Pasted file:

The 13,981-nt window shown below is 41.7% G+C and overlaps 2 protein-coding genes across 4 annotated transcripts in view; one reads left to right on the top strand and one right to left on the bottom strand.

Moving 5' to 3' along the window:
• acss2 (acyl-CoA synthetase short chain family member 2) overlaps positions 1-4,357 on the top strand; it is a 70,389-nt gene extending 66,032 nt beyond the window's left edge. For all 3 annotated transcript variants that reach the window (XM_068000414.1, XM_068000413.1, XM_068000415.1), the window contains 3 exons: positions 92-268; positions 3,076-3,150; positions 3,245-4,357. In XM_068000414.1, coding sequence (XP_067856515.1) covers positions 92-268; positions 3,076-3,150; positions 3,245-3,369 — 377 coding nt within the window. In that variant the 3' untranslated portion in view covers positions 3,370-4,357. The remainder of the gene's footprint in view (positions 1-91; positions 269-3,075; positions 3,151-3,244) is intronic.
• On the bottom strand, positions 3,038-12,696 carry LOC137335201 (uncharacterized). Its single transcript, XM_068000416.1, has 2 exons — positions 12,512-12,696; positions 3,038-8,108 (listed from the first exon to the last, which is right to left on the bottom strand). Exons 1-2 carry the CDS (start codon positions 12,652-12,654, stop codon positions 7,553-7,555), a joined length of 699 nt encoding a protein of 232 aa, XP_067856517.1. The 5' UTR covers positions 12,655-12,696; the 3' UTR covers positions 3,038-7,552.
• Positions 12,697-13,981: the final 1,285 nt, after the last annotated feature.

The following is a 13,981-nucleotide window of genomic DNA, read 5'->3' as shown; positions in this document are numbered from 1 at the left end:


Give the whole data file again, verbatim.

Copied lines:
The 13,981-nt window shown below is 41.7% G+C and overlaps 2 protein-coding genes across 4 annotated transcripts in view; one reads left to right on the top strand and one right to left on the bottom strand.

Moving 5' to 3' along the window:
• acss2 (acyl-CoA synthetase short chain family member 2) overlaps positions 1-4,357 on the top strand; it is a 70,389-nt gene extending 66,032 nt beyond the window's left edge. For all 3 annotated transcript variants that reach the window (XM_068000414.1, XM_068000413.1, XM_068000415.1), the window contains 3 exons: positions 92-268; positions 3,076-3,150; positions 3,245-4,357. In XM_068000414.1, coding sequence (XP_067856515.1) covers positions 92-268; positions 3,076-3,150; positions 3,245-3,369 — 377 coding nt within the window. In that variant the 3' untranslated portion in view covers positions 3,370-4,357. The remainder of the gene's footprint in view (positions 1-91; positions 269-3,075; positions 3,151-3,244) is intronic.
• On the bottom strand, positions 3,038-12,696 carry LOC137335201 (uncharacterized). Its single transcript, XM_068000416.1, has 2 exons — positions 12,512-12,696; positions 3,038-8,108 (listed from the first exon to the last, which is right to left on the bottom strand). Exons 1-2 carry the CDS (start codon positions 12,652-12,654, stop codon positions 7,553-7,555), a joined length of 699 nt encoding a protein of 232 aa, XP_067856517.1. The 5' UTR covers positions 12,655-12,696; the 3' UTR covers positions 3,038-7,552.
• Positions 12,697-13,981: the final 1,285 nt, after the last annotated feature.

The following is a 13,981-nucleotide window of genomic DNA, read 5'->3' as shown; positions in this document are numbered from 1 at the left end: